|Other Names||Bardet-Biedl syndrome 10 protein, BBS10, C12orf58|
|Format||Synthetic peptide was lyophilized with 100% acetonitrile and is supplied as a powder. Reconstitute with 0.1 ml DI water for a final concentration of 1 mg/ml.|
|Storage||Maintain refrigerated at 2-8°C for up to 6 months. For long term storage store at -20°C.|
|Precautions||This product is for research use only. Not for use in diagnostic or therapeutic procedures.|
|Function||Probable molecular chaperone. Assists the folding of proteins upon ATP hydrolysis. As part of the BBS/CCT complex may play a role in the assembly of BBSome, a complex involved in ciliogenesis regulating transports vesicles to the cilia. Involved in adipogenic differentiation.|
|Cellular Location||Cell projection, cilium. Note=Located within the basal body of the primary cilium of differentiating preadipocytes|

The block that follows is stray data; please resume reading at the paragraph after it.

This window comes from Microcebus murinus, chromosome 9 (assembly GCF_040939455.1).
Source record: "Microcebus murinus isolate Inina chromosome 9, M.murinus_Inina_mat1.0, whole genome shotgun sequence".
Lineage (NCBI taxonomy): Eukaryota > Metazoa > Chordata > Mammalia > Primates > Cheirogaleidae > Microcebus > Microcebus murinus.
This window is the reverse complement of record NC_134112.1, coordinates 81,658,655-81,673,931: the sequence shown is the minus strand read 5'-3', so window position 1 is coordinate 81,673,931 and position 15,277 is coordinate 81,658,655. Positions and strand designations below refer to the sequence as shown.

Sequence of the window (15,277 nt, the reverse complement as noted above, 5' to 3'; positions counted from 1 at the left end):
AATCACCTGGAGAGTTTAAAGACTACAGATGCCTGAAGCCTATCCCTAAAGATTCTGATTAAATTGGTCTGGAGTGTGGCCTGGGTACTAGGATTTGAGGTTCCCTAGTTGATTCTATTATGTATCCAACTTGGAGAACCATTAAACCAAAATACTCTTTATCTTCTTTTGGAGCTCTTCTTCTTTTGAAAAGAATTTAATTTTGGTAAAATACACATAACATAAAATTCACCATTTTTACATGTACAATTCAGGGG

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BBS10 is a member of the Bardet-Biedl syndrome (BBS) gene family. Bardet-Biedl syndrome is an autosomal recessive disorder characterized by progressive retinal degeneration, obesity, polydactyly, renal malformation and mental retardation. The proteins encoded by BBS gene family members are structurally diverse and the similar phenotypes exhibited by mutations in BBS gene family members is likely due to their shared roles in cilia formation and function. Many BBS proteins localize to the basal bodies, ciliary axonemes, and pericentriolar regions of cells. BBS proteins may also be involved in intracellular trafficking via microtubule-related transport. The protein encoded by this gene is likely not a ciliary protein but rather has distant sequence homology to type II chaperonins. As a molecular chaperone, this protein may affect the folding or stability of other ciliary or basal body proteins. Inhibition of this protein's expression impairs ciliogenesis in preadipocytes.
Marion, V., et al. Proc. Natl. Acad. Sci. U.S.A. 106(6):1820-1825(2009)Gerth, C., et al. Vision Res. 48(3):392-399(2008)White, D.R., et al. Eur. J. Hum. Genet. 15(2):173-178(2007)
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